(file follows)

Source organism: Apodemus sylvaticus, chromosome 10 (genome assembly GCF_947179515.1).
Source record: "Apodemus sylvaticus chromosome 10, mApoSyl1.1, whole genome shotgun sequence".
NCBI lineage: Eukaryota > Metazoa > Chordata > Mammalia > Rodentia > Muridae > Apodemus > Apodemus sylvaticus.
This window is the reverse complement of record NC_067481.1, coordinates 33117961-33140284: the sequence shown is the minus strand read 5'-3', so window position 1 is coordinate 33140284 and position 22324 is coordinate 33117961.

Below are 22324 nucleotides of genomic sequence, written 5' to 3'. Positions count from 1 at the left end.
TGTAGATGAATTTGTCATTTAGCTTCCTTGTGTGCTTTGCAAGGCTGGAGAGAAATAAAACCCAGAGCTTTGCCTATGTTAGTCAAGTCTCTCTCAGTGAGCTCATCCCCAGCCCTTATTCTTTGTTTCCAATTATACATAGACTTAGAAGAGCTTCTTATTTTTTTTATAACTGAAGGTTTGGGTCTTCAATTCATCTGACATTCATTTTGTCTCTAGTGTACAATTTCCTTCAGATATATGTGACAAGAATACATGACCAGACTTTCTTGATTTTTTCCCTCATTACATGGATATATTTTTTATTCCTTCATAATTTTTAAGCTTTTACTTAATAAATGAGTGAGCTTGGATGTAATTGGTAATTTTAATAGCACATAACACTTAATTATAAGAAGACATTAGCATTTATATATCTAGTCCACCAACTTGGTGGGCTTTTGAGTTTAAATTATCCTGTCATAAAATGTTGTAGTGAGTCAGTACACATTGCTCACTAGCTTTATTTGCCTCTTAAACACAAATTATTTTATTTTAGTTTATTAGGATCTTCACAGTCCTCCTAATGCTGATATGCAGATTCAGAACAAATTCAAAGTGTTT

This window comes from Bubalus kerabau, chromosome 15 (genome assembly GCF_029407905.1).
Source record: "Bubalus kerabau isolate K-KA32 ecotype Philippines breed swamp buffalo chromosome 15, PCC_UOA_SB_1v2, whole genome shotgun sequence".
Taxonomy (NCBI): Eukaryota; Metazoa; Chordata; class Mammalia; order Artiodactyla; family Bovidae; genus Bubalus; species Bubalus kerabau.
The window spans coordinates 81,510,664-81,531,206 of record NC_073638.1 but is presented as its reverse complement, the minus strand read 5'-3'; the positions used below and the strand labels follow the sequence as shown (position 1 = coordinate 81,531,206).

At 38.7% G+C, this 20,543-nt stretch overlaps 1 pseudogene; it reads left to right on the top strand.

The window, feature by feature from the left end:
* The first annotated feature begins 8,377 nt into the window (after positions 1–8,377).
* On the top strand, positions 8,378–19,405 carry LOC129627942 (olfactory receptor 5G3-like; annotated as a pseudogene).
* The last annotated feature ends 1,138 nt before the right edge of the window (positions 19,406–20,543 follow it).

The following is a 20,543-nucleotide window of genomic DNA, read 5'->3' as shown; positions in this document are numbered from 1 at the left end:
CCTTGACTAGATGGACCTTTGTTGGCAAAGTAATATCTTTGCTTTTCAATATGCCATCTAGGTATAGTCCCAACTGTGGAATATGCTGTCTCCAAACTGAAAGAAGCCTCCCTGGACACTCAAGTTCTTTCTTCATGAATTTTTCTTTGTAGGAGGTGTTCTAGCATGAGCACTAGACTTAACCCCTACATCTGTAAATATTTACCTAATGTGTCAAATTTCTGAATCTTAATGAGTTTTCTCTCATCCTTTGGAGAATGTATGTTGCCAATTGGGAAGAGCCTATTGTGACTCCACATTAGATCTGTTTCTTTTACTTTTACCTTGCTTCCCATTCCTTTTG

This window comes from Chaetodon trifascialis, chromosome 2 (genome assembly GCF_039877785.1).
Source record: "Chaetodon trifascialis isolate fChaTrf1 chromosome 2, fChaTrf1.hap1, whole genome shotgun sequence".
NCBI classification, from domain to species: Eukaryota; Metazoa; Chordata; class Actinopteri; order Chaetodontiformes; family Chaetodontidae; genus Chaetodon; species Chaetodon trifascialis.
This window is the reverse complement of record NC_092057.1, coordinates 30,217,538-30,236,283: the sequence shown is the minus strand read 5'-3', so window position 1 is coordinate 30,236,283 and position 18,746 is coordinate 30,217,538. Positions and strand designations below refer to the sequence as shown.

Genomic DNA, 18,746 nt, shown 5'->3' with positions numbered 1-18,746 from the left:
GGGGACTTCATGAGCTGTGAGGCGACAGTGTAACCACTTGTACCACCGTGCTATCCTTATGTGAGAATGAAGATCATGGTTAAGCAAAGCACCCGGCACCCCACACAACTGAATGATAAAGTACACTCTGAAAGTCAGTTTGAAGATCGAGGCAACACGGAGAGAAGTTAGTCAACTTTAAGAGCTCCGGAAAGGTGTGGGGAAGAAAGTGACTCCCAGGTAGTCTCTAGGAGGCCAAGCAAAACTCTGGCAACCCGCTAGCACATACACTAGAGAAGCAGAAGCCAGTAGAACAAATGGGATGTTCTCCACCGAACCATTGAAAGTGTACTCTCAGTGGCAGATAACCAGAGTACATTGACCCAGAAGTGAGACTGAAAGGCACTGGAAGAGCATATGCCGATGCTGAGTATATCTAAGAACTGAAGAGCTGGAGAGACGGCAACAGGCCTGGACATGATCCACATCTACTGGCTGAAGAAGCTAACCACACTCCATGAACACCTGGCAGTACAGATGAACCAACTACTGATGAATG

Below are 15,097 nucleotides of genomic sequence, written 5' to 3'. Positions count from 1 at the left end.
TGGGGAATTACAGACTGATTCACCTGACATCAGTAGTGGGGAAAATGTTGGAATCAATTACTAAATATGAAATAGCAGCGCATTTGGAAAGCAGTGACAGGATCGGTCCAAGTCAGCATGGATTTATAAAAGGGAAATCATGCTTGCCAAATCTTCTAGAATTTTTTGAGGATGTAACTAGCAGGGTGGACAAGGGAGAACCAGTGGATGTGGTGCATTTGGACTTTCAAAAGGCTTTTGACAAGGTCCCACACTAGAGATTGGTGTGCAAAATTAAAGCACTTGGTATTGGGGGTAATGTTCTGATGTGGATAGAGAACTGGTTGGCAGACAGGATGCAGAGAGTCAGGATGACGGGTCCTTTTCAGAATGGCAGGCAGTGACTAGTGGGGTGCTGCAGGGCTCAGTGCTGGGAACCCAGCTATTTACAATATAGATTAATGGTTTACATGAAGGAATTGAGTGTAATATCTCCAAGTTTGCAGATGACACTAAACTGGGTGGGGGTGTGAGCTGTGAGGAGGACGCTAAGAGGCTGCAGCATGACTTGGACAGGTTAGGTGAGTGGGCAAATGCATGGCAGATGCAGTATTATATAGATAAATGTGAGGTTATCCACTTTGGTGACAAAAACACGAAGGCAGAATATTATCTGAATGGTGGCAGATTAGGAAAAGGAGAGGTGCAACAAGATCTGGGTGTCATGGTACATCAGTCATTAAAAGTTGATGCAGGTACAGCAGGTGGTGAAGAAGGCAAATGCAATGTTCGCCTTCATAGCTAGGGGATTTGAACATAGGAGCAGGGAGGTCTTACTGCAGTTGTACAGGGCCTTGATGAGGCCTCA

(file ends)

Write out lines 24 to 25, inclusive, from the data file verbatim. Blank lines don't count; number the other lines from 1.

Below are 15,097 nucleotides of genomic sequence, written 5' to 3'. Positions count from 1 at the left end.
TGGGGAATTACAGACTGATTCACCTGACATCAGTAGTGGGGAAAATGTTGGAATCAATTACTAAATATGAAATAGCAGCGCATTTGGAAAGCAGTGACAGGATCGGTCCAAGTCAGCATGGATTTATAAAAGGGAAATCATGCTTGCCAAATCTTCTAGAATTTTTTGAGGATGTAACTAGCAGGGTGGACAAGGGAGAACCAGTGGATGTGGTGCATTTGGACTTTCAAAAGGCTTTTGACAAGGTCCCACACTAGAGATTGGTGTGCAAAATTAAAGCACTTGGTATTGGGGGTAATGTTCTGATGTGGATAGAGAACTGGTTGGCAGACAGGATGCAGAGAGTCAGGATGACGGGTCCTTTTCAGAATGGCAGGCAGTGACTAGTGGGGTGCTGCAGGGCTCAGTGCTGGGAACCCAGCTATTTACAATATAGATTAATGGTTTACATGAAGGAATTGAGTGTAATATCTCCAAGTTTGCAGATGACACTAAACTGGGTGGGGGTGTGAGCTGTGAGGAGGACGCTAAGAGGCTGCAGCATGACTTGGACAGGTTAGGTGAGTGGGCAAATGCATGGCAGATGCAGTATTATATAGATAAATGTGAGGTTATCCACTTTGGTGACAAAAACACGAAGGCAGAATATTATCTGAATGGTGGCAGATTAGGAAAAGGAGAGGTGCAACAAGATCTGGGTGTCATGGTACATCAGTCATTAAAAGTTGATGCAGGTACAGCAGGTGGTGAAGAAGGCAAATGCAATGTTCGCCTTCATAGCTAGGGGATTTGAACATAGGAGCAGGGAGGTCTTACTGCAGTTGTACAGGGCCTTGATGAGGCCTCA